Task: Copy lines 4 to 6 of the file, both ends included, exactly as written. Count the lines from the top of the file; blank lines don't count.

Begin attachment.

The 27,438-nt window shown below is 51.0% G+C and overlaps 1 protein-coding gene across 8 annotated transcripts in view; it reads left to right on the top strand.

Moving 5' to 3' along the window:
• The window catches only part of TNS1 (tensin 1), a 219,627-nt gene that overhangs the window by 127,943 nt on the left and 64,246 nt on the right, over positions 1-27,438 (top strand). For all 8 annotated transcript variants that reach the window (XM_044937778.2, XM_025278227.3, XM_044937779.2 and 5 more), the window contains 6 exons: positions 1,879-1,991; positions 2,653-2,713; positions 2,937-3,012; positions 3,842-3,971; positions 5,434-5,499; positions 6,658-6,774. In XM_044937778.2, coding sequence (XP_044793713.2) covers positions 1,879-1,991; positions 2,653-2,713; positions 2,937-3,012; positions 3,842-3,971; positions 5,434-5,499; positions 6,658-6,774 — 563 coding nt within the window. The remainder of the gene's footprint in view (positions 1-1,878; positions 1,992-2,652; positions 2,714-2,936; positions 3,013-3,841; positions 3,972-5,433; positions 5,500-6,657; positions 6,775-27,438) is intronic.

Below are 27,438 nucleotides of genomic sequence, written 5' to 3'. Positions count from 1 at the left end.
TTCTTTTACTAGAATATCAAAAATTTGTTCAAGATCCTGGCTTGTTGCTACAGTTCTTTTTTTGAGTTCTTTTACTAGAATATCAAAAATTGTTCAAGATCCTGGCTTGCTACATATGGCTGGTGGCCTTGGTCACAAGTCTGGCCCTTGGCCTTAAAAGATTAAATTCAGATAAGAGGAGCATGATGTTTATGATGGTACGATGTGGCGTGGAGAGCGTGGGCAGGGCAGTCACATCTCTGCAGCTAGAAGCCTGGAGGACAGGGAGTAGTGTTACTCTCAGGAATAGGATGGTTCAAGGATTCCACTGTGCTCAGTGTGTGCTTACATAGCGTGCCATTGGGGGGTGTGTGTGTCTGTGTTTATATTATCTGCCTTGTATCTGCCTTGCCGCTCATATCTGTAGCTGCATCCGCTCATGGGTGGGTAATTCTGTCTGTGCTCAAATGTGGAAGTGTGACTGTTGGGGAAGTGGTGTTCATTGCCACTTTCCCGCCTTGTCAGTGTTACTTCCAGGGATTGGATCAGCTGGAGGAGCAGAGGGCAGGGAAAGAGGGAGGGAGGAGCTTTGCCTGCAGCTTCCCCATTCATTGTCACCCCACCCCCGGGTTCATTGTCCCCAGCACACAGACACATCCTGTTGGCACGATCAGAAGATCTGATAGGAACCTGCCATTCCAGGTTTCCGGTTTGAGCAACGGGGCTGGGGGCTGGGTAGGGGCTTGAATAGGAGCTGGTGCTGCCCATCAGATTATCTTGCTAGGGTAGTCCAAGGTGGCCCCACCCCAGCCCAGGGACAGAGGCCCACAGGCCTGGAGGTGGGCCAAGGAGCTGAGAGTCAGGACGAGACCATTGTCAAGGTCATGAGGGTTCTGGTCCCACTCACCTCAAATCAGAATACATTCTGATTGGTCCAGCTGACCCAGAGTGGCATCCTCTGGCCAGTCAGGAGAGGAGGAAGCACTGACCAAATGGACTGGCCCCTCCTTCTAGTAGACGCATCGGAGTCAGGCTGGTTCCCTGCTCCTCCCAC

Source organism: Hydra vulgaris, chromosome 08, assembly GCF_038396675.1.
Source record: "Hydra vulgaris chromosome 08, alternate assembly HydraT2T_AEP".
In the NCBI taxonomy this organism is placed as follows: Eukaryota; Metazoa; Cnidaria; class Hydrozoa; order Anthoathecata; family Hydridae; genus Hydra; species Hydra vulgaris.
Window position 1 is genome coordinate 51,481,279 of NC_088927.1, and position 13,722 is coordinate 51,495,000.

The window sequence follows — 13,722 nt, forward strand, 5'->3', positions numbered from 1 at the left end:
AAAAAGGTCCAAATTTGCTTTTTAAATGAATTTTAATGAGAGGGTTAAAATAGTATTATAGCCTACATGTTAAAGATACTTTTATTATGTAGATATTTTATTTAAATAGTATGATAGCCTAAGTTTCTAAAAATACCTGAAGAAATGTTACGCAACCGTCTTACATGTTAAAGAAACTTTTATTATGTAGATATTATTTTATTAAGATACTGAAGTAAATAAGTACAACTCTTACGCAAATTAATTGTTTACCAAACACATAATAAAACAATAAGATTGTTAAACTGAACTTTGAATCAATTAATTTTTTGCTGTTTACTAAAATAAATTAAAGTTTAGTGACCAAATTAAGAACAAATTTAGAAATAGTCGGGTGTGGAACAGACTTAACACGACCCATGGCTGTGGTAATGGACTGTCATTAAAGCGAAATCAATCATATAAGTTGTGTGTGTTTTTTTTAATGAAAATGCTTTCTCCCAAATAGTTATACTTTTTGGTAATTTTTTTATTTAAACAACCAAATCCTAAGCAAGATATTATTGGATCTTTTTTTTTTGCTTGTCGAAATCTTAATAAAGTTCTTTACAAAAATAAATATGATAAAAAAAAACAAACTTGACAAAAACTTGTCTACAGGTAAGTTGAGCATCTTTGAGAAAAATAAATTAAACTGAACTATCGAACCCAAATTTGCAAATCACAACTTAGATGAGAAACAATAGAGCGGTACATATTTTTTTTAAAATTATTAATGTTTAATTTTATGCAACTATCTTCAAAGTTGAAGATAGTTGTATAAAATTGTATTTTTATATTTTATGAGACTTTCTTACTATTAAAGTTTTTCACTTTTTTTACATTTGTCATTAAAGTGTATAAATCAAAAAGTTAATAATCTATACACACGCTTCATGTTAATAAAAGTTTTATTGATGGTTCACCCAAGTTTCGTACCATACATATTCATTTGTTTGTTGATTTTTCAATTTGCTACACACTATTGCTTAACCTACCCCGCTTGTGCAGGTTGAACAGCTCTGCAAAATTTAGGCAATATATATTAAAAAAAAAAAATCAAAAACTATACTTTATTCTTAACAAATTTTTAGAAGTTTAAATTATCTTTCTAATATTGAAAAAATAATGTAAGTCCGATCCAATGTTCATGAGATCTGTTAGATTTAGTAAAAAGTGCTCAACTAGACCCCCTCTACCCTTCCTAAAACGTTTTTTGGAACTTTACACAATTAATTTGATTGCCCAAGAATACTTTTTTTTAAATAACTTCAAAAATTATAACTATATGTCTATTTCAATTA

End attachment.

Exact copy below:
Below are 27,438 nucleotides of genomic sequence, written 5' to 3'. Positions count from 1 at the left end.
TTCTTTTACTAGAATATCAAAAATTTGTTCAAGATCCTGGCTTGTTGCTACAGTTCTTTTTTTGAGTTCTTTTACTAGAATATCAAAAATTGTTCAAGATCCTGGCTTGCTACATATGGCTGGTGGCCTTGGTCACAAGTCTGGCCCTTGGCCTTAAAAGATTAAATTCAGATAAGAGGAGCATGATGTTTATGATGGTACGATGTGGCGTGGAGAGCGTGGGCAGGGCAGTCACATCTCTGCAGCTAGAAGCCTGGAGGACAGGGAGTAGTGTTACTCTCAGGAATAGGATGGTTCAAGGATTCCACTGTGCTCAGTGTGTGCTTACATAGCGTGCCATTGGGGGGTGTGTGTGTCTGTGTTTATATTATCTGCCTTGTATCTGCCTTGCCGCTCATATCTGTAGCTGCATCCGCTCATGGGTGGGTAATTCTGTCTGTGCTCAAATGTGGAAGTGTGACTGTTGGGGAAGTGGTGTTCATTGCCACTTTCCCGCCTTGTCAGTGTTACTTCCAGGGATTGGATCAGCTGGAGGAGCAGAGGGCAGGGAAAGAGGGAGGGAGGAGCTTTGCCTGCAGCTTCCCCATTCATTGTCACCCCACCCCCGGGTTCATTGTCCCCAGCACACAGACACATCCTGTTGGCACGATCAGAAGATCTGATAGGAACCTGCCATTCCAGGTTTCCGGTTTGAGCAACGGGGCTGGGGGCTGGGTAGGGGCTTGAATAGGAGCTGGTGCTGCCCATCAGATTATCTTGCTAGGGTAGTCCAAGGTGGCCCCACCCCAGCCCAGGGACAGAGGCCCACAGGCCTGGAGGTGGGCCAAGGAGCTGAGAGTCAGGACGAGACCATTGTCAAGGTCATGAGGGTTCTGGTCCCACTCACCTCAAATCAGAATACATTCTGATTGGTCCAGCTGACCCAGAGTGGCATCCTCTGGCCAGTCAGGAGAGGAGGAAGCACTGACCAAATGGACTGGCCCCTCCTTCTAGTAGACGCATCGGAGTCAGGCTGGTTCCCTGCTCCTCCCAC

Source organism: Hydra vulgaris, chromosome 08, assembly GCF_038396675.1.